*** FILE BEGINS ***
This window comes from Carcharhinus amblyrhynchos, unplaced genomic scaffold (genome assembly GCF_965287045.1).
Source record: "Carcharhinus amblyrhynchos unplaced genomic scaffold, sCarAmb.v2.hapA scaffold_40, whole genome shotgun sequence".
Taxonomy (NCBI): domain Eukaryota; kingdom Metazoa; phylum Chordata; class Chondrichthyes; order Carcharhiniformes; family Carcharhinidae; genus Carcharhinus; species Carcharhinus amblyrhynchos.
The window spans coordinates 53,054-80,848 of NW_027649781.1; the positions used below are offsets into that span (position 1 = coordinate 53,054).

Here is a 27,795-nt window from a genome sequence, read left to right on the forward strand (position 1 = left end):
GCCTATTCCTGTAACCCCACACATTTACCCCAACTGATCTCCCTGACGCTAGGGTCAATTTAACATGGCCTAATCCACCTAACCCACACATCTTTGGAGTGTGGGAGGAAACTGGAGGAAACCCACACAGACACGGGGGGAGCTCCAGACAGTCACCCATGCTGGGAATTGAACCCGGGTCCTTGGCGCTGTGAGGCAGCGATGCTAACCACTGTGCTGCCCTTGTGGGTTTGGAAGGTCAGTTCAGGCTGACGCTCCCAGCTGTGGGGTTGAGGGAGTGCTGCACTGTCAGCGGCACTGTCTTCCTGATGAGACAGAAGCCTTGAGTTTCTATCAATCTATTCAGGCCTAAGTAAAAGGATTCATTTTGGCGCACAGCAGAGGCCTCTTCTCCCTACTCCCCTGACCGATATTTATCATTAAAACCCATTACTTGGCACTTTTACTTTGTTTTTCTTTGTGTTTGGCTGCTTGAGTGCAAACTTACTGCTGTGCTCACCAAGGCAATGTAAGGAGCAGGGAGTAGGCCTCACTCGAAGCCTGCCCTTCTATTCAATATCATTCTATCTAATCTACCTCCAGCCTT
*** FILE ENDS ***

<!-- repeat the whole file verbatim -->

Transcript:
This window comes from Carcharhinus amblyrhynchos, unplaced genomic scaffold (genome assembly GCF_965287045.1).
Source record: "Carcharhinus amblyrhynchos unplaced genomic scaffold, sCarAmb.v2.hapA scaffold_40, whole genome shotgun sequence".
Taxonomy (NCBI): domain Eukaryota; kingdom Metazoa; phylum Chordata; class Chondrichthyes; order Carcharhiniformes; family Carcharhinidae; genus Carcharhinus; species Carcharhinus amblyrhynchos.
The window spans coordinates 53,054-80,848 of NW_027649781.1; the positions used below are offsets into that span (position 1 = coordinate 53,054).

Here is a 27,795-nt window from a genome sequence, read left to right on the forward strand (position 1 = left end):
GCCTATTCCTGTAACCCCACACATTTACCCCAACTGATCTCCCTGACGCTAGGGTCAATTTAACATGGCCTAATCCACCTAACCCACACATCTTTGGAGTGTGGGAGGAAACTGGAGGAAACCCACACAGACACGGGGGGAGCTCCAGACAGTCACCCATGCTGGGAATTGAACCCGGGTCCTTGGCGCTGTGAGGCAGCGATGCTAACCACTGTGCTGCCCTTGTGGGTTTGGAAGGTCAGTTCAGGCTGACGCTCCCAGCTGTGGGGTTGAGGGAGTGCTGCACTGTCAGCGGCACTGTCTTCCTGATGAGACAGAAGCCTTGAGTTTCTATCAATCTATTCAGGCCTAAGTAAAAGGATTCATTTTGGCGCACAGCAGAGGCCTCTTCTCCCTACTCCCCTGACCGATATTTATCATTAAAACCCATTACTTGGCACTTTTACTTTGTTTTTCTTTGTGTTTGGCTGCTTGAGTGCAAACTTACTGCTGTGCTCACCAAGGCAATGTAAGGAGCAGGGAGTAGGCCTCACTCGAAGCCTGCCCTTCTATTCAATATCATTCTATCTAATCTACCTCCAGCCTT